13. M. L. Ni, “Existence condition on solutions to the algebraic Riccati equation,” Acta Automatica Sinica, vol. 34, no. 1, pp. 85–87, 2008. View at Publisher · View at Google Scholar · View at MathSciNet
  14. W. H. Kwon, Y. S. Moon, and S. C. Ahn, “Bounds in algebraic Riccati and Lyapunov equations: a survey and some new results,” International Journal of Control, vol. 64, no. 3, pp. 377–389, 1996. View at Publisher · View at Google Scholar · View at Zentralblatt MATH · View at MathSciNet
  15. C. H. Lee, “New results for the bounds of the solution for the continuous Riccati and Lyapunov equations,” IEEE Transactions on Automatic Control, vol. 42, no. 1, pp. 118–123, 1997. View at Publisher · View at Google Scholar · View at Zentralblatt MATH · View at MathSciNet
  16. C. Y. Chen and C. H. Lee, “Explicit matrix bounds of the solution for the continuous Riccati equation,” ICIC Express Letters, vol. 3, no. 2, pp. 147–152, 2009. View at Scopus
  17. S. W. Kim and P. G. Park, “Upper bounds of the continuous ARE solution,” IEICE Transactions on Fundamentals of Electronics Communications and Computer Sciences, vol. 83, pp. 380–385, 2000.
  18. C. H. Lee, “Solution bounds of the continuous Riccati matrix equation,” IEEE Transactions on Automatic Control, vol. 48, no. 8, pp. 1409–1413, 2003. View at Publisher · View at Google Scholar · View at MathSciNet
  19. J. Zhang and J. Liu, “Matrix bounds for the solution of the continuous algebraic Riccati equation,” Mathematical Problems in Engineering, vol. 2010, Article ID 819064, 15 pages, 2010. View at Publisher · View at Google Scholar · View at Zentralblatt MATH · View at MathSciNet
  20. W. Zhang, H. Su, and J. Wang, “Computation of upper bounds for the solution of continuous algebraic Riccati equations,” Circuits, Systems and Signal Processing, vol. 32, no. 3, pp. 1477–1488, 2013. View at Publisher · View at Google Scholar
  21. H. H. Choi and T. Y. Kuc, “Lower matrix bounds for the continuous algebraic Riccati and Lyapunov matrix equations,” Automatica, vol. 38, no. 8, pp. 1147–1152, 2002. View at Publisher · View at Google Scholar · View at Zentralblatt MATH · View at MathSciNet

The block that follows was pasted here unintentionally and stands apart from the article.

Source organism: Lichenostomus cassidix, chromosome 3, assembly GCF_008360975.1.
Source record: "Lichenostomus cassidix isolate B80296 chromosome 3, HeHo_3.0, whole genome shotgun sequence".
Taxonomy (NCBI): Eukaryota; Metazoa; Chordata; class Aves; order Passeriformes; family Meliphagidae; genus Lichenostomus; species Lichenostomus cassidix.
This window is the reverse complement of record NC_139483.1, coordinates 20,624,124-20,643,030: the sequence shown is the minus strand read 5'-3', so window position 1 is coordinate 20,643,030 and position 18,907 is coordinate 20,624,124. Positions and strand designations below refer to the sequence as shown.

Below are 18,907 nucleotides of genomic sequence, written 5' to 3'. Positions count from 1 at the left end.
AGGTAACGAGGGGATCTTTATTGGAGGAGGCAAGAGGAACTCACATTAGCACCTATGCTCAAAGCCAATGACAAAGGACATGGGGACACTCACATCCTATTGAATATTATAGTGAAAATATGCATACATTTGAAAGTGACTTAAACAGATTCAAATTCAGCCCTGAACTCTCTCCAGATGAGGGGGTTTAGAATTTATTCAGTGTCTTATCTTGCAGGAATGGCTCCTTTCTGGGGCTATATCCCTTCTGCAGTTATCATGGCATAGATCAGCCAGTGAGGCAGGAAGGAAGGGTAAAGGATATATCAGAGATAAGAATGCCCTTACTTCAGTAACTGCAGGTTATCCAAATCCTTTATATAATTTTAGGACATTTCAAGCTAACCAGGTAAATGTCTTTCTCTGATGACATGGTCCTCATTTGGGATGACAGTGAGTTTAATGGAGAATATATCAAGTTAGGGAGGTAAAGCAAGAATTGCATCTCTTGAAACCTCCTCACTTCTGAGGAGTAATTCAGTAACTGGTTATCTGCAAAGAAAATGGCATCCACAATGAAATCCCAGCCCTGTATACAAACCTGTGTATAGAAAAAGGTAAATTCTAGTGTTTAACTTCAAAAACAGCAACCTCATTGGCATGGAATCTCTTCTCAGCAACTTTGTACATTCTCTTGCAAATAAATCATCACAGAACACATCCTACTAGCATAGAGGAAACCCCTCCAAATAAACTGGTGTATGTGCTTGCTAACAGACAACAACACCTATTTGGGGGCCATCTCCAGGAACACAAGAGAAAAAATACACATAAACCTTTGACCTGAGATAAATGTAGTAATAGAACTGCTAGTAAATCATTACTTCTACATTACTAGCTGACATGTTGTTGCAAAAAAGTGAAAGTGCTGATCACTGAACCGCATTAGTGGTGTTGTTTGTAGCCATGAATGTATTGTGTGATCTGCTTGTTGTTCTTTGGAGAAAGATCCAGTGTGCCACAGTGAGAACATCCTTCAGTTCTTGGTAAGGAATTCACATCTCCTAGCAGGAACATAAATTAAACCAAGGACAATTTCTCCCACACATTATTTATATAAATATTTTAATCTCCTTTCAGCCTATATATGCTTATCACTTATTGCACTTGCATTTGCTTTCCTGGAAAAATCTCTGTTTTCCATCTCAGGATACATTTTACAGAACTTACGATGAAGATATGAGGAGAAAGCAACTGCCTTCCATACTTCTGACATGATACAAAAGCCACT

22. V. R. Karanam, “A note on eigenvalue bounds in algebraic Riccati equation,” IEEE Transactions on Automatic Control, vol. 28, no. 1, pp. 109–111, 1983. View at Publisher · View at Google Scholar · View at Zentralblatt MATH · View at MathSciNet
  23. K. Yasuda and K. Hirai, “Upper and lower bounds on the solution of the algebraic Riccati equation,” IEEE Transactions on Automatic Control, vol. 24, no. 3, pp. 483–487, 1979. View at Publisher · View at Google Scholar · View at Zentralblatt MATH · View at MathSciNet
  24. B. H. Kwon, M. J. Youn, and Z. Bien, “On bounds of the Riccati and Lyapunov matrix equations,” IEEE Transactions on Automatic Control, vol. 30, no. 11, pp. 1134–1135, 1985. View at Publisher · View at Google Scholar · View at Zentralblatt MATH · View at MathSciNet
  25. S. D. Wang, T. S. Kuo, and C. F. Hsu, “Trace bounds on the solution of the algebraic matrix Riccati and Lyapunov equation,” IEEE Transactions on Automatic Control, vol. 31, no. 7, pp. 654–656, 1986. View at Publisher · View at Google Scholar · View at Zentralblatt MATH · View at MathSciNet
  26. R. V. Patel and M. Toda, “On norm bounds for algebraic Riccati and Lyapunov equations,” IEEE Transactions on Automatic Control, vol. 23, no. 1, pp. 87–88, 1978. View at Zentralblatt MATH · View at MathSciNet
  27. D. S. Bernstein, Matrix Mathematics: Theory, Facts and Formulas with Application to Linear Systems Theory, Princeton University Press, Princeton, NJ, USA, 2005. View at MathSciNet
  28. R. A. Horn and C. R. Johnson, Matrix Analysis, Cambridge University Press, Cambridge, UK, 1985. View at MathSciNet
  29. A. W. Marshall and I. Olkin, Inequalities: Theory of Majorization and Its Applications, vol. 143 of Mathematics in Science and Engineering, Academic Press, New York, NY, USA, 1979. View at MathSciNet
  30. E. Kreindler and A. Jameson, “Conditions for nonnegativeness of partitioned matrices,” IEEE Transactions on Automatic Control, vol. 17, pp. 147–148, 1972. View at Zentralblatt MATH · View at MathSciNet